The name is Charli D’Amelio, the effervescent American dancer who is running the game at TikTok. She is by far the most followed influencer on the platform (65 million at the time of writing, leading the second most followed, Addison Rae, by a margin of almost 20 million), and in case you don’t know about D’Amelio’s omnipresence, you can read the in-depth profiles on her by Business Insider, the Washington Post and the Guardian.

Entertainment Tonight's profile on D'Amelio's TikTok rise (May 2020)

But what music is she choosing for all her spontaneous-feeling, yet cleanly-executed dance videos?

Since the Lil Nas X days (don’t forget that was just early 2019), the music industry has been hot for TikTok. The Beijing-based tech firm ByteDance, once acquiring Musical.ly, managed to pull off the impossible and made TikTok bigger than its already huge predecessor. It’s now a viral hit machine that is driving streaming revenue for copyright holders (e.g., artists and labels) on streaming platforms like Spotify, Apple Music, Amazon Music, YouTube and Deezer.

Which begs the question for artists looking to grab the attention of elite-level influencers like D’Amelio…. How do I get my music on her next TikTok?

“Charli’s creative process for this is not much of one at all. She scrolls through her “For You” page (a sort of welcome-to-the-app splash screen full of videos algorithmically generated for each user) and chooses an audio clip she likes. Otherwise, she thumbs through a list of saved, favourite clips that have caught her ear before and earmarked for possible use. Today it’s a crunchy, low-quality recording of a couple of bars from a 2011 track by rapper J Cole called Work Out.” - Tom Lamont, The Guardian (June 2020)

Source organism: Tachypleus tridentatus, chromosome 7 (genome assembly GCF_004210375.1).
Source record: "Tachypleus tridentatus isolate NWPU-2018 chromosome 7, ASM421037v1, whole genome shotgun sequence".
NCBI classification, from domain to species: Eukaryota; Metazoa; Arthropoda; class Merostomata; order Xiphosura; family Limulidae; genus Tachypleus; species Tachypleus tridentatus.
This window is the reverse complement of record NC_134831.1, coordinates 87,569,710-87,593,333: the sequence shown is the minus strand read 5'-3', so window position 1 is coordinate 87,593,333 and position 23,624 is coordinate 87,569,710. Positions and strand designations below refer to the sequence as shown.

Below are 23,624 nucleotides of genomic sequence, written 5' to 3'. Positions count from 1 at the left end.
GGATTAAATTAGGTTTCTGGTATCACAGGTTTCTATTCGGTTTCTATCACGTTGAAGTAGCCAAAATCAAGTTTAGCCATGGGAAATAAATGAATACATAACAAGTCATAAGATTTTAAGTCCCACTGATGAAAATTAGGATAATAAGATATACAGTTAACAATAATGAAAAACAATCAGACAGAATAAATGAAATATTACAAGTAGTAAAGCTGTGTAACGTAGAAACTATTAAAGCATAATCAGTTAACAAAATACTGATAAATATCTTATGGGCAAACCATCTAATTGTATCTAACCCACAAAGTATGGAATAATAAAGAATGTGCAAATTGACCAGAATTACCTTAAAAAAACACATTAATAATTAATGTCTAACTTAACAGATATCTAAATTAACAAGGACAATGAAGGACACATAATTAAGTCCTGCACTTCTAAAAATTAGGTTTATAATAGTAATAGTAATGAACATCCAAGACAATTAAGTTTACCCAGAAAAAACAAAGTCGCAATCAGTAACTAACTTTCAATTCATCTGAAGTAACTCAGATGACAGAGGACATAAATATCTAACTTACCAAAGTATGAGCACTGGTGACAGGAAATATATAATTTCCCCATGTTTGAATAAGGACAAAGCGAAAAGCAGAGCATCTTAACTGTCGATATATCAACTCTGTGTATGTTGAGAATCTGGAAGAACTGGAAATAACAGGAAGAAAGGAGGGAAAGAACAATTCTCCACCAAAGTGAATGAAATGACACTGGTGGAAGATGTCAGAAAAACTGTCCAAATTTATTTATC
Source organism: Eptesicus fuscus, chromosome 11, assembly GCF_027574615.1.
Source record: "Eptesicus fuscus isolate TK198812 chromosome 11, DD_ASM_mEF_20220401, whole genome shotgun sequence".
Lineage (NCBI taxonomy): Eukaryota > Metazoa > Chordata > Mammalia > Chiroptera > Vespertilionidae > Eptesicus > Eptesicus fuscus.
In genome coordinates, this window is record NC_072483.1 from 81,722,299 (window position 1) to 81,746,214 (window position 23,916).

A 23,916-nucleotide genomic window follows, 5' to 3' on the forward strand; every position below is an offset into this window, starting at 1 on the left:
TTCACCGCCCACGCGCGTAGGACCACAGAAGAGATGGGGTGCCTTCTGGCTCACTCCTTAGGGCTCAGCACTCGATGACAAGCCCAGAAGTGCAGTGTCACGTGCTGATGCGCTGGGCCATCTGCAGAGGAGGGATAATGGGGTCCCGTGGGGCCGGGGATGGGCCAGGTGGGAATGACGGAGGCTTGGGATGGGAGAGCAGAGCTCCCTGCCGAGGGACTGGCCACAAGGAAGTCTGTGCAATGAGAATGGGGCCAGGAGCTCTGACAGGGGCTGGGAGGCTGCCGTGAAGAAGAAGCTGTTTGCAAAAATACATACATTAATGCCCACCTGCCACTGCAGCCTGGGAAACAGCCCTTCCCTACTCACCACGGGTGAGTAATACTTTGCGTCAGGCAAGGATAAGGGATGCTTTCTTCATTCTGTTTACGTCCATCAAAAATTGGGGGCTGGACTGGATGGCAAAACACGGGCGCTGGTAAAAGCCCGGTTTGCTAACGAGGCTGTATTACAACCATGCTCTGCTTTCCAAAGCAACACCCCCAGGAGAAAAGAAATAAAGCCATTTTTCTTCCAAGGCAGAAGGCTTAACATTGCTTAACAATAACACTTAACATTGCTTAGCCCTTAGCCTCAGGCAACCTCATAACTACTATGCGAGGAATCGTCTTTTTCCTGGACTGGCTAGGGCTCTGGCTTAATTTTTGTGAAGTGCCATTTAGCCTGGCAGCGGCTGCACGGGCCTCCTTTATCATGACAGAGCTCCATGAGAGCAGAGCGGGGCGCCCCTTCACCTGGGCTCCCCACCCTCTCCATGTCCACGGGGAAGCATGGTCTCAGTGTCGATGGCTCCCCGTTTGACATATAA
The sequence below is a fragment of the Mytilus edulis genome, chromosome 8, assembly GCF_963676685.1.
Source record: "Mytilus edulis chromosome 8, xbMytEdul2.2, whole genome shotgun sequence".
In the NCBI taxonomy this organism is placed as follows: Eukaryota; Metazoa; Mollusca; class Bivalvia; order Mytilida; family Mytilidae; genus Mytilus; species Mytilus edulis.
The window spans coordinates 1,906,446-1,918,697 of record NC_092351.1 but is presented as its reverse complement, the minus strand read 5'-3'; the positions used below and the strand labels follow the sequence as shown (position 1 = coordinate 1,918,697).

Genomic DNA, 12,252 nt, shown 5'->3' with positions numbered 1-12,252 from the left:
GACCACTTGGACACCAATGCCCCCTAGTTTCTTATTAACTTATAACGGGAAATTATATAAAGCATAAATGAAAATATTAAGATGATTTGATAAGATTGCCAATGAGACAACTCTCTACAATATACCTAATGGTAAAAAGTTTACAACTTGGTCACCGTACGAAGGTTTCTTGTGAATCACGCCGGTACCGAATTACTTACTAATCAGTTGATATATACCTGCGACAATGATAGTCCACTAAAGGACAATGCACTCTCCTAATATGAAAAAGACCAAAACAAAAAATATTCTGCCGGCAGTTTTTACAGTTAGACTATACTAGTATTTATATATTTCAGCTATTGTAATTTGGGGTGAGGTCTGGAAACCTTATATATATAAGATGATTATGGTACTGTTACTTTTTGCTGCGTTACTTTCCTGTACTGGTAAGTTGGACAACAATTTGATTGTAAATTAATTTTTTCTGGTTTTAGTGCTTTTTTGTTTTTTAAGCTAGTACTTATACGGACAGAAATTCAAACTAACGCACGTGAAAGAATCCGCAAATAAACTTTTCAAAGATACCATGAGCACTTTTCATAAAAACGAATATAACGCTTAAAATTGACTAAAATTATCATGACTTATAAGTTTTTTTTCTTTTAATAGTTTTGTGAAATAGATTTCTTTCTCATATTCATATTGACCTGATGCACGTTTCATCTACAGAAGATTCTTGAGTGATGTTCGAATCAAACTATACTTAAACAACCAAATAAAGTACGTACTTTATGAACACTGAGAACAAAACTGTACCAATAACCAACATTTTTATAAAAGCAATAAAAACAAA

While the Guardian piece suggests her music selection process is haphazard, she is also now managed by former Sony Music and Warner Music senior executive Barbara Jones and repped by one of the world’s largest talent agencies, United Talent Agency (UTA). UTA signed her whole family, “which will work with the family on digital content, live touring, podcasts, books, TV, and licensing and endorsements.”

Knowing this, the No. 1 superstar of one of the most downloaded apps globally (over 2 billion) randomly picking music is a bit like saying Steph Curry or LeBron James just randomly picks a pair of shoes to wear during a game … but OK.

The Most Liked Songs on D’Amelio’s TikTok

So what music has she picked that has been liked the most with her audience?

Charli D'Amelio's top 10 most liked TikToks and the songs associated with them (June 2020)

D'Amelio doesn't necessarily keep to one video per track, and likely knows when to pour gas on a well-performing video on the same day or next. American rapper Megan Thee Stallion's enormous hit "Savage" makes two appearances (March 25 and 26) in D’Amelio’s top 10 most liked. Kazakh producer Imanbek and American/Guyanese artist SAINt JHN also take two spots with the “Roses - Imanbek Remix”, with two uploads on March 21.